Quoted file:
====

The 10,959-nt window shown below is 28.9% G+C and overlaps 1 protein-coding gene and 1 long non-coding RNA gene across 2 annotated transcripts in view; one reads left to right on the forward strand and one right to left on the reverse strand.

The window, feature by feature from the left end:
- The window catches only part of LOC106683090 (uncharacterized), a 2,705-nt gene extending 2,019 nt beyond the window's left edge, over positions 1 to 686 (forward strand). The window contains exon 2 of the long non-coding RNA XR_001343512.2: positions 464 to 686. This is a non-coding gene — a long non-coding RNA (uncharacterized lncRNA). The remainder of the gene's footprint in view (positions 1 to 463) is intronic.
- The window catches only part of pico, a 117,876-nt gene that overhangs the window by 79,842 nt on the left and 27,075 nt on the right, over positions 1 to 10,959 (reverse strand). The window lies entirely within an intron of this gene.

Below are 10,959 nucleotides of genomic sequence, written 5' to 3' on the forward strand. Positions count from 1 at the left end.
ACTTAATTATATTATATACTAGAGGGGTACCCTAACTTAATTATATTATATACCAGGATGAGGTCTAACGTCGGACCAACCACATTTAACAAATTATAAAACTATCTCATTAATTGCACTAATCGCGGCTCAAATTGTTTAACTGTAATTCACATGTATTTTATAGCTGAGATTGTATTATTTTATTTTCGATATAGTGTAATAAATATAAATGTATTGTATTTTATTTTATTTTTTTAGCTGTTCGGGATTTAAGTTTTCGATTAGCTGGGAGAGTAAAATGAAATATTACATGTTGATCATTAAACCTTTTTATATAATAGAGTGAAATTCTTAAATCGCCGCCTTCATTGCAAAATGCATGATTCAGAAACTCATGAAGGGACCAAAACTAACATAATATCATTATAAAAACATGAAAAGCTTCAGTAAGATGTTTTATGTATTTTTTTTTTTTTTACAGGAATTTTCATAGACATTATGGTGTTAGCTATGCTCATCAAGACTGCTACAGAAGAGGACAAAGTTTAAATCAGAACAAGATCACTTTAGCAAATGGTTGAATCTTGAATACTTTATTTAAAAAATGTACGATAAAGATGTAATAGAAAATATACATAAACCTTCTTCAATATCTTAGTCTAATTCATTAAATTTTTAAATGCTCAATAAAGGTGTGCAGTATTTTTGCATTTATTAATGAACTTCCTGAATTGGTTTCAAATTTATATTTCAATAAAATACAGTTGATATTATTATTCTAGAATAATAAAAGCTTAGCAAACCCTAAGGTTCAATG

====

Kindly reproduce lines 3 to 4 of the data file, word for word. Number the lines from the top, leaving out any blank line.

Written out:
- The window catches only part of LOC106683090 (uncharacterized), a 2,705-nt gene extending 2,019 nt beyond the window's left edge, over positions 1 to 686 (forward strand). The window contains exon 2 of the long non-coding RNA XR_001343512.2: positions 464 to 686. This is a non-coding gene — a long non-coding RNA (uncharacterized lncRNA). The remainder of the gene's footprint in view (positions 1 to 463) is intronic.
- The window catches only part of pico, a 117,876-nt gene that overhangs the window by 79,842 nt on the left and 27,075 nt on the right, over positions 1 to 10,959 (reverse strand). The window lies entirely within an intron of this gene.